The aftermath of the referendum sees internecine warfare rage in the corridors of Westminster with no-one willing to take control
At a time of national crisis the public expects those it has democratically elected to high office to take command and look after the country’s best interests, both at home and on the world stage.
But instead of a Prime Minister stepping up to the mark, or a leader of the Opposition working constructively to outline an alternative vision, there is now a vacuum of leadership in the Westminster Government which is absolutely remarkable.
Last Thursday’s referendum has produced a tumultuous situation with great consequences for everyone, with the aftershocks continuing to hit the country. But from approximately 8:15am on Saturday no-one appears to want to lead the country. A number of high-profile politicians swiftly retreated to the countryside, or even Glastonbury, rather than facing up to the unfolding drama.
In his emotional resignation speech Mr Cameron said he was staying on until October. This has been interpreted by some as a device to ensure key Brexiteer Boris Johnson does not become the next prime minister, while others say it is a bid to steady the markets.
However, Mr Cameron’s continued presence is not settling the markets as the value of the pound has fallen and a number of global businesses have indicated they may relocate thousands of employees outside the UK. Mr Johnson today said the pound was stable, on a day where it hit a 31-year low.
Surely he cannot become prime minister of this nation. Mr Johnson should return to his village, which is no doubt missing him.
There is now an urgent need for someone to step up to the mark and do something to ensure the country does not continue rudderless – that is what unsettles both the population and the markets. Graham Brady MP, chairman of the influential 1922 Committee, has said the process to select a new leader of the Tory party could be speeded up, with nominations opening tomorrow and closing at noon on Thursday, and a new leader in Downing Street by 2 September.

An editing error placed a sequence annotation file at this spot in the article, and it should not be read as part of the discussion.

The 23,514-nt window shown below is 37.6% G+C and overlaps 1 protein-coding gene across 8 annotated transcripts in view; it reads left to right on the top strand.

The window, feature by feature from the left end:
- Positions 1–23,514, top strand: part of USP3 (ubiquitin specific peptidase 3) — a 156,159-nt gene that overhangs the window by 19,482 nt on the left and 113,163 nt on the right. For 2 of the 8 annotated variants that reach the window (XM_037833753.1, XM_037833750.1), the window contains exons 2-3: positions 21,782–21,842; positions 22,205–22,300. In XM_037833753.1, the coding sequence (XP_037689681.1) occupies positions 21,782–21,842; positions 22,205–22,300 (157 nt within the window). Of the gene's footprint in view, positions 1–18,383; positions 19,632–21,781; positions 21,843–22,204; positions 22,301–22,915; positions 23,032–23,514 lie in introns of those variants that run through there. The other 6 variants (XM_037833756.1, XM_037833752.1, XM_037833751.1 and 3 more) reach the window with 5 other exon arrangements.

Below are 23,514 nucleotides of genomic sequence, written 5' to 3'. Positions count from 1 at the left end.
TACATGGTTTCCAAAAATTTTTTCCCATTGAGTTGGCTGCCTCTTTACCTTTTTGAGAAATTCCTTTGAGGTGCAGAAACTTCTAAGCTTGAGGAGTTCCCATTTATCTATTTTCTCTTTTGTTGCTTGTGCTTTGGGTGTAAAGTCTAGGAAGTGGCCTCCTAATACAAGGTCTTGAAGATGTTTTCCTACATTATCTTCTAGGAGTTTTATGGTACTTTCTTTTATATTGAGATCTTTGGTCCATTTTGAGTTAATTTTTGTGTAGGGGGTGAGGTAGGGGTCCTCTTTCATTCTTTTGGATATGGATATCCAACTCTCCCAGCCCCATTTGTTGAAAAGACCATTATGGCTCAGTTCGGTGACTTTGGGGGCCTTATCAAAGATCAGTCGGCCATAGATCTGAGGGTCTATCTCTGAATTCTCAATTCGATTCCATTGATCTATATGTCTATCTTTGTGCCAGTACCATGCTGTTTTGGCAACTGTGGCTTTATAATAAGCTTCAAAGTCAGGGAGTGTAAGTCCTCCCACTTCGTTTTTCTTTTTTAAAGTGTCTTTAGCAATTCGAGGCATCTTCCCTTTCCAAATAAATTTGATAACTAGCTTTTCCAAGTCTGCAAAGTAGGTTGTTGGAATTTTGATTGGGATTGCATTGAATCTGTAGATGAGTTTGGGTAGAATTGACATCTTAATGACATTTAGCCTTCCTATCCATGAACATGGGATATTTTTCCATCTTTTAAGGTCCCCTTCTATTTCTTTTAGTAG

But that is still not quick enough – what the country now needs is for Mr Cameron to disappear into the history books and an interim leader to be appointed to guide the country and the process of leaving the EU and getting a new prime minister.
Equally, it is clear Jeremy Corbyn cannot remain as Labour’s leader. If there was any leadership in him whatsoever he would realise that in the best interests of the country his party needs a new strong leader that can unite it and play a responsible part in extricating the country from the mess in which it now finds itself.
Whatever the political persuasion, true leadership is knowing the time to leave the stage and let other people take over.
It seems no-one at Westminster is either capable of leading the country or wants to step up and take charge. We cannot be allowed to drift with a zombie government looking on at the wreckage; there is a lot to be done but the first stage is for Westminster to sort itself out and get back to work, and quickly.
Exposing wrong means speaking up
When the details of the Mortonhall babies’ ashes scandal came to light there was a feeling of horror at the distress endured by the bereaved parents and families.
But now as Dame Elish Angiolini’s report is released it is clear that if the practices at
Mortonhall crematorium had not been exposed the unethical procedures at other such establishments across Scotland would not have come out.
No time should be wasted whatsoever to ensure it does not happen again.
That crematorium staff knew what was going on is not the entire issue.
There would have been those who felt it was wrong to deny the parents the chance to have their babies’ ashes to try to find some sort of peace and closure.
While others may well have seen procedures as custom and practice and did not want to add to the pain of those who had lost a tiny baby. But the truth will always come out, and with it anger at the lies and cover-up.
The fundamental principle at stake is that people must understand that they need to do the right thing, even when no-one is looking.
This translates into protecting any whistle-blower who has the courage to risk losing their job and speak up and expose a wrong.
For this information to be translated into effective action there needs to be individual, rather than corporate responsibility, in the management of local authorities.
But too often what starts out as a clearly voiced warning from frontline staff is translated into inaction further up the line.
This report must bring this sad and harrowing chapter to an end and hopefully bring peace to the families who lost their babies.